Some cultures and societies have preferred color schemes. For instance, some view red as a lucky color while others view it as a hostile and unlucky color. Depending on your target audience, you have to adjust to their preferred color schemes that’ll evoke good impressions.

Another factor in providing a localized UD and UX is optimizing typography. For many languages, you need to have it written in their native writing systems. In that case, you have to adapt your typography until it meets a satisfying visual standard for your foreign audience. In other words, you have to worry about how your texts look and whether or not it’s appropriate, legible and aesthetically pleasing.

Chinese, for instance, has characters with very intricate strokes. So the right font is crucial. Another example is Arabic. Unlike most writing systems that are read left-to-right, Arabic is one of the handful of languages in the world that’s read from right-to-left.

Localize content that follows trends

Since you’re dealing with a foreign audience, you’ll have to expand your content research process to their domain, literally and figuratively. You have to make sure your content incorporates local numerics from currencies, units of measurement, time zones and so on. But other than that, you need to also share content that follows local prevailing trends.

Following trends and knowing what your audience wants to read and watch is one of the essentials in SEO practices. You can’t come up with good localized content without obviously knowing the prevailing trends in their pop culture. However, knowing what they want to read and/or watch is one thing. Making sure that your content actually appears on their regional search engine is another distinct SEO consideration.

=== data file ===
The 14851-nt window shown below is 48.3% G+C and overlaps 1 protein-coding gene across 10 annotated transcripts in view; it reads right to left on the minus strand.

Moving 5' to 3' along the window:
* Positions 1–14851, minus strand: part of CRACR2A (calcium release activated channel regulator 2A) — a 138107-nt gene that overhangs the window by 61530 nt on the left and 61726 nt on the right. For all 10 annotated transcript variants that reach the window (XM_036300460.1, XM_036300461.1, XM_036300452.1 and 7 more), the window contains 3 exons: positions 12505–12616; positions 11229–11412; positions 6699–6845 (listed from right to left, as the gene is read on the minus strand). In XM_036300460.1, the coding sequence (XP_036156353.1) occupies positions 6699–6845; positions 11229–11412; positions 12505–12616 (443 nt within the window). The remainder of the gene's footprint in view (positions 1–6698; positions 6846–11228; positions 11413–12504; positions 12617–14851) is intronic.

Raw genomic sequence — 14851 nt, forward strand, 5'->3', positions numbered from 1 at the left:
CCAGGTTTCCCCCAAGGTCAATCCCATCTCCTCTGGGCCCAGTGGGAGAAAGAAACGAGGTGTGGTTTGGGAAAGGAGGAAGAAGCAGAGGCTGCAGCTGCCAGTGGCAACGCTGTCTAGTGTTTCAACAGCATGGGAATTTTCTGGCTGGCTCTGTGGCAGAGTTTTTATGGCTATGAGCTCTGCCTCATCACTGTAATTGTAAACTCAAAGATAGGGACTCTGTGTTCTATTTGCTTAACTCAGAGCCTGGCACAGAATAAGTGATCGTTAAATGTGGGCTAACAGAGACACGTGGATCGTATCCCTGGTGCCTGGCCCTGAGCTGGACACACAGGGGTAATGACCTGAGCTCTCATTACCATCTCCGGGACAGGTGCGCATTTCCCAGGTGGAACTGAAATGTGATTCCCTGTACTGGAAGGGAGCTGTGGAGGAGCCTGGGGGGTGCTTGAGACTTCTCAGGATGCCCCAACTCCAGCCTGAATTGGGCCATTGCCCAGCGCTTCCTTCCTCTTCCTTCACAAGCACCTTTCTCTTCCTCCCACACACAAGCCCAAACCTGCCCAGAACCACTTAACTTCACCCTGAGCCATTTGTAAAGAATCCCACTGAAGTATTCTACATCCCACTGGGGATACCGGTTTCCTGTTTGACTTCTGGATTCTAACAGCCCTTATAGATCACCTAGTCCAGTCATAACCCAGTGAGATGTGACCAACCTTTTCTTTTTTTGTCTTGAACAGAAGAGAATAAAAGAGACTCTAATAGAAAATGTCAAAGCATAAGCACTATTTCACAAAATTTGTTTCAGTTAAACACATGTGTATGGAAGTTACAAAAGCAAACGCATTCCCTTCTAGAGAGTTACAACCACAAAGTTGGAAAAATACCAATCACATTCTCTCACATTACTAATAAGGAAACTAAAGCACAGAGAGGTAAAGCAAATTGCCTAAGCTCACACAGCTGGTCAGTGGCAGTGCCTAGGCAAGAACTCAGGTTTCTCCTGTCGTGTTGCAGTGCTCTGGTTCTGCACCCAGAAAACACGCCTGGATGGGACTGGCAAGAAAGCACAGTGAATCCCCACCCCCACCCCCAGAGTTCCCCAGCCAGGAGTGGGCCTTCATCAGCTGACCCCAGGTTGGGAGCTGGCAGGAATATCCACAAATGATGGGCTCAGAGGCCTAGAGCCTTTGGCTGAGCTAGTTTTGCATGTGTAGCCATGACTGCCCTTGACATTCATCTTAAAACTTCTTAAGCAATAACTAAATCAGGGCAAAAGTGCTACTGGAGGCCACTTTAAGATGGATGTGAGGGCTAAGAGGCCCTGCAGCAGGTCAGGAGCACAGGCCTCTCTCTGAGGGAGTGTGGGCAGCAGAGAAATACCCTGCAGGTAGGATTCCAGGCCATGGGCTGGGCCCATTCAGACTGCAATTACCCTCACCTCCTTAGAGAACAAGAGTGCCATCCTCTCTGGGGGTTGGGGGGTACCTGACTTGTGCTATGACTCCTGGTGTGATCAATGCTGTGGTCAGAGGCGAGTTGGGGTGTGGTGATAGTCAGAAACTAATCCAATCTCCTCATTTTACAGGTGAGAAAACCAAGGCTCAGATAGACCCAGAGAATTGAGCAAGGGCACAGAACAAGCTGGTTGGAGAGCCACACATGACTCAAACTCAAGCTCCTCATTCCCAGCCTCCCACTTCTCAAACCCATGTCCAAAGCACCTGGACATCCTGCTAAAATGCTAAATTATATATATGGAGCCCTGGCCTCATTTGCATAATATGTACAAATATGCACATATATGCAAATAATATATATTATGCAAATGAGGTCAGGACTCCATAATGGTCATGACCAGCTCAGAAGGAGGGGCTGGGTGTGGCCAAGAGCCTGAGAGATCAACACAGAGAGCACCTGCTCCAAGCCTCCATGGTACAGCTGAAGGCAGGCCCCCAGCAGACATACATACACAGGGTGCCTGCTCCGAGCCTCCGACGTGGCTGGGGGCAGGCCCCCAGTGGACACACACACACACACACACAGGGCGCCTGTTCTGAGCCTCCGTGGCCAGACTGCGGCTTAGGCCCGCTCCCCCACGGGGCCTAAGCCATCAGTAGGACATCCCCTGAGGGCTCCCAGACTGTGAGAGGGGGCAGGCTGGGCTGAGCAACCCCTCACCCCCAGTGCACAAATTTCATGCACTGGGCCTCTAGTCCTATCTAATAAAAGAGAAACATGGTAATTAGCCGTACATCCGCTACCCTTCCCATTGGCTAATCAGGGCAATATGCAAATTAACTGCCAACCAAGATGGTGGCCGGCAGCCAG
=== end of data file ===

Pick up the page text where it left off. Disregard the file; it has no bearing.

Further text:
Having proper keywords is part of good SEO and good Google rankings. You can certainly adapt through localized keyword research. Each country has its own preferred keywords, and languages are divided by distinct regional variations and dialects. For example, the word “apartment” is used in the US, but the word “flat” is the keyword in the UK.

Website localization is a long-term consideration, especially if you plan to register in regional domains. Doing it right can take a long time, much more than just website translation alone. In fact, website translation is just part of website localization if you look at the wider picture. So whether or not website localization is worth undertaking is up to you to decide. But if you do decide it’s worth a shot, then it’s also worth doing right.

Have your multilingual website proofread

Before deploying your localized multilingual website, you have to test it first. You’re not only looking for bugs, but most importantly, translation errors and localization faux pas. This requires an expert and objective eye. For that, you need to have localization experts and beta testers.

Ensure that your beta testers are native speakers. Their local knowledge can provide you with nuanced criticisms on how to refine your website. You can easily find a website localization expert from the same translation company since localization is one of the language service industry’s staple services.

All in all, even if the urge to quickly deploy your multilingual website is too tempting, it’s worth doing it the right way with the right people with the right knowledge and experience on board. It’s worth exerting the time and effort to properly optimize both the frontend and backend of your website for it to be capable of attracting and retaining new incoming streams of foreign traffic.

Laurence Sumando
Laurence Ian Sumando is a freelance writer who pens articles on business, marketing and the language service industry.